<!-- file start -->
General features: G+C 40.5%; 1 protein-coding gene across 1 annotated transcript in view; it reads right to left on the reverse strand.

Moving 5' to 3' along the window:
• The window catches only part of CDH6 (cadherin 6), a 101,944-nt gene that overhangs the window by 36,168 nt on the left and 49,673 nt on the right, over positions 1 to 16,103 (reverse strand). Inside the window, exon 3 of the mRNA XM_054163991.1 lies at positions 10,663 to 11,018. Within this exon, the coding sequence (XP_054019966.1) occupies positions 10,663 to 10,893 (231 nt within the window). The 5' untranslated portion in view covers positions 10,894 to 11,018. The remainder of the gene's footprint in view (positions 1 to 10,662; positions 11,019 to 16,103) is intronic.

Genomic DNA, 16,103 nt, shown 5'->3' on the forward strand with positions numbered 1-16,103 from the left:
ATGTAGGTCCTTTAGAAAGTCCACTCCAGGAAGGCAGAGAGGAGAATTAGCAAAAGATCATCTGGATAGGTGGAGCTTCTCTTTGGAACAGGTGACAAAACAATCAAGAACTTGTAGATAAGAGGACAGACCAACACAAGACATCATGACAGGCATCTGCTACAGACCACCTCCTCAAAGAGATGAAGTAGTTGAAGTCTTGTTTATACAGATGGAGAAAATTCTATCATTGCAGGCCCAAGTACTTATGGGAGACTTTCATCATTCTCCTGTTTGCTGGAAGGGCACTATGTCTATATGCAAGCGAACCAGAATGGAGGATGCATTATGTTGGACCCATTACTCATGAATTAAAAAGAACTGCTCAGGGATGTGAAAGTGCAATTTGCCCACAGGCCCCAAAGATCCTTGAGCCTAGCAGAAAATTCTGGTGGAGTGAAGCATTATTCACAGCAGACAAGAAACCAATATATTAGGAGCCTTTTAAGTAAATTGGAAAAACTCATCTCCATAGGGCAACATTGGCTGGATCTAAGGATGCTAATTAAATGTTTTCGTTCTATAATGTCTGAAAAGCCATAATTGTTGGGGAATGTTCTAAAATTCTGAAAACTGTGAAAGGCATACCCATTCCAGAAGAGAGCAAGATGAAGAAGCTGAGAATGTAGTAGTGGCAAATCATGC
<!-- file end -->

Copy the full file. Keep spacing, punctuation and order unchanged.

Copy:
General features: G+C 40.5%; 1 protein-coding gene across 1 annotated transcript in view; it reads right to left on the reverse strand.

Moving 5' to 3' along the window:
• The window catches only part of CDH6 (cadherin 6), a 101,944-nt gene that overhangs the window by 36,168 nt on the left and 49,673 nt on the right, over positions 1 to 16,103 (reverse strand). Inside the window, exon 3 of the mRNA XM_054163991.1 lies at positions 10,663 to 11,018. Within this exon, the coding sequence (XP_054019966.1) occupies positions 10,663 to 10,893 (231 nt within the window). The 5' untranslated portion in view covers positions 10,894 to 11,018. The remainder of the gene's footprint in view (positions 1 to 10,662; positions 11,019 to 16,103) is intronic.

Genomic DNA, 16,103 nt, shown 5'->3' on the forward strand with positions numbered 1-16,103 from the left:
ATGTAGGTCCTTTAGAAAGTCCACTCCAGGAAGGCAGAGAGGAGAATTAGCAAAAGATCATCTGGATAGGTGGAGCTTCTCTTTGGAACAGGTGACAAAACAATCAAGAACTTGTAGATAAGAGGACAGACCAACACAAGACATCATGACAGGCATCTGCTACAGACCACCTCCTCAAAGAGATGAAGTAGTTGAAGTCTTGTTTATACAGATGGAGAAAATTCTATCATTGCAGGCCCAAGTACTTATGGGAGACTTTCATCATTCTCCTGTTTGCTGGAAGGGCACTATGTCTATATGCAAGCGAACCAGAATGGAGGATGCATTATGTTGGACCCATTACTCATGAATTAAAAAGAACTGCTCAGGGATGTGAAAGTGCAATTTGCCCACAGGCCCCAAAGATCCTTGAGCCTAGCAGAAAATTCTGGTGGAGTGAAGCATTATTCACAGCAGACAAGAAACCAATATATTAGGAGCCTTTTAAGTAAATTGGAAAAACTCATCTCCATAGGGCAACATTGGCTGGATCTAAGGATGCTAATTAAATGTTTTCGTTCTATAATGTCTGAAAAGCCATAATTGTTGGGGAATGTTCTAAAATTCTGAAAACTGTGAAAGGCATACCCATTCCAGAAGAGAGCAAGATGAAGAAGCTGAGAATGTAGTAGTGGCAAATCATGC